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“This book is... not for those who have gentrified our neighborhoods, overly intellectualized the profession, and ignored all contemporary Black theory within the discipline. You have made architecture a symbol of exclusion, oppression, and domination rather than expression, aspiration, and inspiration.”
As architecture grapples with its own racist legacy, Hip-Hop Architecture outlines a powerful new manifesto-the voice of the underrepresented, marginalized, and voiceless within the discipline. Exploring the production of spaces, buildings, and urban environments that embody the creative energies in hip-hop, it is a newly expanding design philosophy which sees architecture as a distinct part of hip-hop's cultural expression, and which uses hip-hop as a lens through which to provoke new architectural ideas.
Examining the present and the future of Hip-Hop Architecture, the book also explores its historical antecedents and its theory, placing it in a wider context both within architecture and within Black and African American movements. Throughout, the work is illustrated with inspirational case studies of architectural projects and creative practices, and interspersed with interludes and interviews with key architects, designers, and academics in the field. This is a vital and provocative work that will appeal to anyone interested in a fresh view of architecture, design, race and culture.
Includes Foreword by Michael Eric Dyson.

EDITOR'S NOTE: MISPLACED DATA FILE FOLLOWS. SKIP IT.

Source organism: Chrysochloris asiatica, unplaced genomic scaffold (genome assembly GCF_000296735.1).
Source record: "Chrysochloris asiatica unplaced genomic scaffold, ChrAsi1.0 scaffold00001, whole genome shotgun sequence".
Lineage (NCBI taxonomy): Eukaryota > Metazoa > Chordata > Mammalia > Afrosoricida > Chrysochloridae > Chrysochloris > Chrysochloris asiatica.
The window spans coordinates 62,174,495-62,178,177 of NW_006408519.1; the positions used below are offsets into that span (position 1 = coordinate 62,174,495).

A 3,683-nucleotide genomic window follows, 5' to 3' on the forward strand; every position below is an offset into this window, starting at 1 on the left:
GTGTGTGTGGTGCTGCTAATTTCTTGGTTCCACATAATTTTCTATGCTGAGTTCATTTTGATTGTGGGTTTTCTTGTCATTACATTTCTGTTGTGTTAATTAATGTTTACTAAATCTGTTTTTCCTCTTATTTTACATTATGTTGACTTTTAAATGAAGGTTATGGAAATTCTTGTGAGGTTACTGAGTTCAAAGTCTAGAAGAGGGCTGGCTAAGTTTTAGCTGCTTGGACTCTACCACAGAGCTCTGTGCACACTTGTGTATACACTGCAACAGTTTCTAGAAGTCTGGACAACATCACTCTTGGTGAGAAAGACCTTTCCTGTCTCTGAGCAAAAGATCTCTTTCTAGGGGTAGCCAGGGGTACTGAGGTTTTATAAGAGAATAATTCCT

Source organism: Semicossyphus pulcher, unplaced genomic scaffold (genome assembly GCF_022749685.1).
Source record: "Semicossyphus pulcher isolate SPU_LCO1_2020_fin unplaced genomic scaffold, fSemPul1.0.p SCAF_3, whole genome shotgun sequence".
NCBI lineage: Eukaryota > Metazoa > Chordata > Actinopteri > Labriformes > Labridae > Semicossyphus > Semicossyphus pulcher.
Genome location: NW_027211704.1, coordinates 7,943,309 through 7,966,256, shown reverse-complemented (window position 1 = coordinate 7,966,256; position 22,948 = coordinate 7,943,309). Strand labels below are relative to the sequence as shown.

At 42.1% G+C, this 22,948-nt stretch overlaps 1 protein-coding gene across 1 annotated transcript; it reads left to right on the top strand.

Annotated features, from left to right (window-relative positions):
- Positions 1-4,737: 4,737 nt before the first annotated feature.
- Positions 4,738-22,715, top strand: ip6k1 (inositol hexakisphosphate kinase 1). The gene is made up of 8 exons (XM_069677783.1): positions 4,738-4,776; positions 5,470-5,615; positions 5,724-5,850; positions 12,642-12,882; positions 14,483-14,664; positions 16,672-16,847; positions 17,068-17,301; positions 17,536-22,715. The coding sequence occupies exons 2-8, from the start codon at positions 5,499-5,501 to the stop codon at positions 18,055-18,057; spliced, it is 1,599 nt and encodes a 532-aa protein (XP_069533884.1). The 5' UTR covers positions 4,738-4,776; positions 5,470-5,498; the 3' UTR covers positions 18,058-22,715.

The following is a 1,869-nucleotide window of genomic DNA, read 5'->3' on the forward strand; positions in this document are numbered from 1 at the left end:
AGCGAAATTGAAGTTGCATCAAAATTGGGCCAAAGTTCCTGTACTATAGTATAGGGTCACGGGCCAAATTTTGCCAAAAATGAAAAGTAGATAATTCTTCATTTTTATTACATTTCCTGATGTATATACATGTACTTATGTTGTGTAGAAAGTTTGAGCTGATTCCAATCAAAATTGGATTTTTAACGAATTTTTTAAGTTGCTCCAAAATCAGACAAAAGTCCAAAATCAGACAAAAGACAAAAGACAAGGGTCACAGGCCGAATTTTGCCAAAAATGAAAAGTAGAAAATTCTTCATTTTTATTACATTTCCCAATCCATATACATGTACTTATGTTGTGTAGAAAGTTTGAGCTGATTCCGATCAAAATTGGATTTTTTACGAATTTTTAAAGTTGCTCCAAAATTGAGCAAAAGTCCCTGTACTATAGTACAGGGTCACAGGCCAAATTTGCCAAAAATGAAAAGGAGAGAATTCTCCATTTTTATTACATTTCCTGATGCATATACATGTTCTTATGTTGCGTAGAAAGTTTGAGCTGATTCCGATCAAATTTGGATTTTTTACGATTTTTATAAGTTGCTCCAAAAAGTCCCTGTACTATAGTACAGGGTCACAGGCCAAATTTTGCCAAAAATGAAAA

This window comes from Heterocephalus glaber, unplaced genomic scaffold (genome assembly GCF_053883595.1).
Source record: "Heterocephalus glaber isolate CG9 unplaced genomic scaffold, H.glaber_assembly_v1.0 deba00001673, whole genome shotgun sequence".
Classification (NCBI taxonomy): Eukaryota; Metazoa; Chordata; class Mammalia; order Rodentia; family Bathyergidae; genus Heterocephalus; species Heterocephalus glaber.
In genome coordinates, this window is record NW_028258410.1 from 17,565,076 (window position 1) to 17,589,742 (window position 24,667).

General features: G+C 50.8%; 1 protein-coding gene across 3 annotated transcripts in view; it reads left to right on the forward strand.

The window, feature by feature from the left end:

“Hip-Hop Architecture is a meditation on architecture's intersection with one of the most influential contemporary cultural movements-hip-hop. Cooke's deft textual and visual riffs merge hip-hop's sonic and performative modalities-remix, breakdance, graffiti-with traditions and practices that inform black spatiality and design.” – Mabel O. Wilson, Columbia University, USA
“Cooke's Hip-Hop Architecture is presented at exactly the time we need a new way to think about form, space, surface, construction, renovation, cities, activism, and the power of a cultural moment that has reshaped the planet. But don't call this book timely-call it brave, urgent, phresh, and a book that reflects a perspective that the discipline of architecture has needed for a long time.” – Ronald Rael, University of California-Berkeley, USA
“Hip-Hop Architecture makes the most compelling argument to date for an emerging movement in architecture defined by modalities of practice-deejaying, emceeing, breakdancing, and graffiti writing-rather than by reference to the Western architecture canon.” – Michael Speaks, Dean, Syracuse University School of Architecture